Let me address this point now:  Let’s say that on the first day of school, I happened to notice that one of my students has a broken hand, lacks school supplies, or–gasp!–has a learning disability, and rather than work with him or her in the best way I can to provide the best education that I can, I say, “There’s nothing I can do for you right now.”  I would not be employed for long.  Or I might be on the news or someone’s blog as an example of why our public schools are failing.

I explained to him that I really just wanted to be educated on my disease–that no one had really walked me through the ins and outs of it before.  To which he replied, “Well when it comes to the diet, patients really know more about that part than I do.”  I told this to my husband, and although he was appalled by the doctor’s bedside manner overall, he explained that this was pretty typical, even understandable–many doctors diagnose, but know little about the path to recovery.

Huh?

So, to extend this analogy, pretend that I hand back an essay marked all to hell with red ink, but include no directions or feedback on how to fix the mistakes.  I’m pretty sure that one of the major current criticisms of teachers is their lack of improvement regarding moving kids to the next level after the students have been assessed.  Yet it is considered normal and acceptable for a doctor to tell me what’s wrong with me and not be able to tell me how to get healthy.

Finally, this “delicate genius” told me that I really just needed a good nutritionist, and after I explained to him that I saw a highly recommended one who simply handed me a bunch of packets she had printed from the internet, he continued to harp on the importance of working with a qualified nutritionist.  Fine.  I believe him.  But I don’t often get the luxury as an educator of pawning my students’ problems off on other professionals.  In fact, it is often my sole responsibility to see that they get all that they need for the hour that they’re with me–mentally, emotionally, and physically.  The icing on the cake though was when, after becoming frustrated (and even a little hormone-induced hysterical), I said, “You know I really just want to know details…like would it be the end of the world if I had a beer every now and then?”  And he replied, “They have gluten-free beer!  You know, I really don’t often hear patients complain about the gluten-free diet.  Most are pretty happy on it.”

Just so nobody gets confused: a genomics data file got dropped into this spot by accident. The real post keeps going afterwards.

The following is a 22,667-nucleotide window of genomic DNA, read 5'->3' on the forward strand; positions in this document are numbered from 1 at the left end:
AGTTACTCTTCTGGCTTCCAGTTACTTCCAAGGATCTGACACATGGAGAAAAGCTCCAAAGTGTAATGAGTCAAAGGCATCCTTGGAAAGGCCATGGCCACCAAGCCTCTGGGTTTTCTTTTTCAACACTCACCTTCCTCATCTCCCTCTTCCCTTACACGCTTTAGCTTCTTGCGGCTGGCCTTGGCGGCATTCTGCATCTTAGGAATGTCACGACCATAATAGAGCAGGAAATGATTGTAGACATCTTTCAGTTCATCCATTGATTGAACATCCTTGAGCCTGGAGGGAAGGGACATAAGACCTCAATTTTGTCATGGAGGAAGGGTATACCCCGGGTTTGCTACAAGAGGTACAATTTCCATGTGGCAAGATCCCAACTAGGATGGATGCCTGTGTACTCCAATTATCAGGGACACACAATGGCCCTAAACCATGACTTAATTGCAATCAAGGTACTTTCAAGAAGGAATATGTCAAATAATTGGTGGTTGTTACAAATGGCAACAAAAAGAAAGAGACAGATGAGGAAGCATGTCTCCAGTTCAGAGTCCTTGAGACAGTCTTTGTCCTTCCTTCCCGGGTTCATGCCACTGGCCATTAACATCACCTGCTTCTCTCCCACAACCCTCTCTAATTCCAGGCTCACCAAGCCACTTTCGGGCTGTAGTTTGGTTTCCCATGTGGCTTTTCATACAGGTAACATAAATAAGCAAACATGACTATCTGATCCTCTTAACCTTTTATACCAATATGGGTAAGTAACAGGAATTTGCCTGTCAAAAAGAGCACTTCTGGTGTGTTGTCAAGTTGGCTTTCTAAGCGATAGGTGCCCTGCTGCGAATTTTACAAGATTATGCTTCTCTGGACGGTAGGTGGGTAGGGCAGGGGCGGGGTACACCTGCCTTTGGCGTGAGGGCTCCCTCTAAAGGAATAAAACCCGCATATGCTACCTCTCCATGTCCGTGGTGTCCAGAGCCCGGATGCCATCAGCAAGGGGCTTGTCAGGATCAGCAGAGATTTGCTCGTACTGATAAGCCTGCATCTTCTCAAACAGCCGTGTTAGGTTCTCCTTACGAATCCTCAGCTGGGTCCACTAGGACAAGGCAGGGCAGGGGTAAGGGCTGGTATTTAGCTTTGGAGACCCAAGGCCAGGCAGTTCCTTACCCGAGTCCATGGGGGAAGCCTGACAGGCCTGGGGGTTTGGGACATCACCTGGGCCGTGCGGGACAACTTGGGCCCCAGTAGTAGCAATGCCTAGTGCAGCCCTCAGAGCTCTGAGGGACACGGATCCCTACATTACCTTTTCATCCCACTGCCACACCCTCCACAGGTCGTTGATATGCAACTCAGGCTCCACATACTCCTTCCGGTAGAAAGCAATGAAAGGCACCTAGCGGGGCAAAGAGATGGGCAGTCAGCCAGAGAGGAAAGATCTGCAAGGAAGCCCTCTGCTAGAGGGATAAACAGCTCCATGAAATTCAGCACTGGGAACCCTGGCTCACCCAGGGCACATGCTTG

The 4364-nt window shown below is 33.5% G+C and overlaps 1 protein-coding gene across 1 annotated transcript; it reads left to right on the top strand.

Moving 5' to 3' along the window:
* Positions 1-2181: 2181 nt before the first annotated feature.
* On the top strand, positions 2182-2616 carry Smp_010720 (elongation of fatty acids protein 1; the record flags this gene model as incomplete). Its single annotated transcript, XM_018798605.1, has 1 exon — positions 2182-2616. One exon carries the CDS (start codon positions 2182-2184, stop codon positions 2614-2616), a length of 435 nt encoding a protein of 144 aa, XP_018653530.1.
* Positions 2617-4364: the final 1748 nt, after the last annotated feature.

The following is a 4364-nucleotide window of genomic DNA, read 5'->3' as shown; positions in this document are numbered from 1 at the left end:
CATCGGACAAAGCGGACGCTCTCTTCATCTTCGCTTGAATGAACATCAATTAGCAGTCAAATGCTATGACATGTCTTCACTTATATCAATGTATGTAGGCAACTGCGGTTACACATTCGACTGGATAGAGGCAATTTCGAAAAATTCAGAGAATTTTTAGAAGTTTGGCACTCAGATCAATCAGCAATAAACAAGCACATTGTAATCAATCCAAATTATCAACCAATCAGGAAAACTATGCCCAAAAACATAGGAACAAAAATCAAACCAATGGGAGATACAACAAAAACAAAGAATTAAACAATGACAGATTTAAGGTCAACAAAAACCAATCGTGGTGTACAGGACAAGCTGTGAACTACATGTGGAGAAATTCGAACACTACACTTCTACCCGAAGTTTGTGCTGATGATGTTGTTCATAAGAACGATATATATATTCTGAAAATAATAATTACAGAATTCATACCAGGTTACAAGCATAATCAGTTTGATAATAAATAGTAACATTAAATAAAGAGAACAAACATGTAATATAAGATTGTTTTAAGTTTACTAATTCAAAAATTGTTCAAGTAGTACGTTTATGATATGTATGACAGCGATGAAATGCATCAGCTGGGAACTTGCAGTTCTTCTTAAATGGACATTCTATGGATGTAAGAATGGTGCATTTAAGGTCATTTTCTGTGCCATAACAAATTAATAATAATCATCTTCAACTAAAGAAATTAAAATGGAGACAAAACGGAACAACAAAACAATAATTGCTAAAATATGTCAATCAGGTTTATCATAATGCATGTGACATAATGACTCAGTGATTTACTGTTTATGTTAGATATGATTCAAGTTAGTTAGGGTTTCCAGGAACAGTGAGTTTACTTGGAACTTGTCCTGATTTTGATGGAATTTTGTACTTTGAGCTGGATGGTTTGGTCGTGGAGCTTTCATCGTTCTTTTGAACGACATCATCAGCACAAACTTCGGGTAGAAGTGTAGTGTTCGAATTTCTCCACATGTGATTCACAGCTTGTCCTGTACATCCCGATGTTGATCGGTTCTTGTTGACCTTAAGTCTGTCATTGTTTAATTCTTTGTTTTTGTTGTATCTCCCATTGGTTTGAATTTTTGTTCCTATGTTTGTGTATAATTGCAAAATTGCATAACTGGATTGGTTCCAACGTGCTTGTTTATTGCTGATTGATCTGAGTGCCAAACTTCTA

I wanted to slap him.

But I didn’t slap him.  Instead, he ordered some blood work, and I cried as soon as the nurse entered the room.  She whispered conspiratorially to me that many people felt that way after seeing him.  So let’s recap:  Four people, including another doctor, talked me out of seeing him.  His own nursing staff disliked him.  Many patients left his office in tears.  Yet, he still has a job–a well-paid one at that.

Meanwhile, politicians and well meaning members of the general public, discuss the pros and cons of teacher tenure, the importance of balanced teacher evaluation systems, and whether or not teacher pay, retirement, and school budgets can be sliced ever more slightly off the top.  How is it that a doctor can be terrible at his job and the worst that befalls him is…well, I’m not sure.  No one is debating the security of his job, whether he deserves to be paid, or how to best evaluate his performance.  And if they are talking about it, it’s not public in the same way as teacher reform.

Don’t get me wrong, the way I feel about some of these topics would probably surprise you.  I see the importance of cultivating quality educators, keeping them, and challenging them.  But I do get frustrated with the double standard, and I get really tired of being treated like a misbehaving hired hand while others in public service are treated like infallible gods.  We all owe it to those we serve to give the best care we can, and should be held accountable if we don’t.

Photo courtesy of Google Images.